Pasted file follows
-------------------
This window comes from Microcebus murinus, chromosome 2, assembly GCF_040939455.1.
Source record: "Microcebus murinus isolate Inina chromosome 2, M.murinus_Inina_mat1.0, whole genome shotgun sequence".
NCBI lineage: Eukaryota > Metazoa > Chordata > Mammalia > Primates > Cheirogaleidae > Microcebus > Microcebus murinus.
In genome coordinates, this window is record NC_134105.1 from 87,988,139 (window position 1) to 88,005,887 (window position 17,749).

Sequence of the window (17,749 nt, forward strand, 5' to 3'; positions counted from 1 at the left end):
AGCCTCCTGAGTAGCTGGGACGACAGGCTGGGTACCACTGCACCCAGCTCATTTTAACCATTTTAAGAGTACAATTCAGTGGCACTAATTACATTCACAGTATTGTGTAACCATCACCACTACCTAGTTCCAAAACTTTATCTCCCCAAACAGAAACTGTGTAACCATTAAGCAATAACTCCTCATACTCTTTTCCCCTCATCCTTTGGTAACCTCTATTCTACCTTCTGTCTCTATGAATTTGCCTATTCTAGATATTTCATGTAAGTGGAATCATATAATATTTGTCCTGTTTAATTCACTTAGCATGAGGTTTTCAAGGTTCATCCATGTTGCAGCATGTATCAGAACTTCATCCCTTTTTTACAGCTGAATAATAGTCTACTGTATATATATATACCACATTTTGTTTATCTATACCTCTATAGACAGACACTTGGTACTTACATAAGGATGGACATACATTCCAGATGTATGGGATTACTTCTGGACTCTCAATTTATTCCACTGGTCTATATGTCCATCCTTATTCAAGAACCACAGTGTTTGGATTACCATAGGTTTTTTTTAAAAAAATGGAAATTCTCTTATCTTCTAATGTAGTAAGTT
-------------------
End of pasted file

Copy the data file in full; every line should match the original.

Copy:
This window comes from Microcebus murinus, chromosome 2, assembly GCF_040939455.1.
Source record: "Microcebus murinus isolate Inina chromosome 2, M.murinus_Inina_mat1.0, whole genome shotgun sequence".
NCBI lineage: Eukaryota > Metazoa > Chordata > Mammalia > Primates > Cheirogaleidae > Microcebus > Microcebus murinus.
In genome coordinates, this window is record NC_134105.1 from 87,988,139 (window position 1) to 88,005,887 (window position 17,749).

Sequence of the window (17,749 nt, forward strand, 5' to 3'; positions counted from 1 at the left end):
AGCCTCCTGAGTAGCTGGGACGACAGGCTGGGTACCACTGCACCCAGCTCATTTTAACCATTTTAAGAGTACAATTCAGTGGCACTAATTACATTCACAGTATTGTGTAACCATCACCACTACCTAGTTCCAAAACTTTATCTCCCCAAACAGAAACTGTGTAACCATTAAGCAATAACTCCTCATACTCTTTTCCCCTCATCCTTTGGTAACCTCTATTCTACCTTCTGTCTCTATGAATTTGCCTATTCTAGATATTTCATGTAAGTGGAATCATATAATATTTGTCCTGTTTAATTCACTTAGCATGAGGTTTTCAAGGTTCATCCATGTTGCAGCATGTATCAGAACTTCATCCCTTTTTTACAGCTGAATAATAGTCTACTGTATATATATATACCACATTTTGTTTATCTATACCTCTATAGACAGACACTTGGTACTTACATAAGGATGGACATACATTCCAGATGTATGGGATTACTTCTGGACTCTCAATTTATTCCACTGGTCTATATGTCCATCCTTATTCAAGAACCACAGTGTTTGGATTACCATAGGTTTTTTTTAAAAAAATGGAAATTCTCTTATCTTCTAATGTAGTAAGTT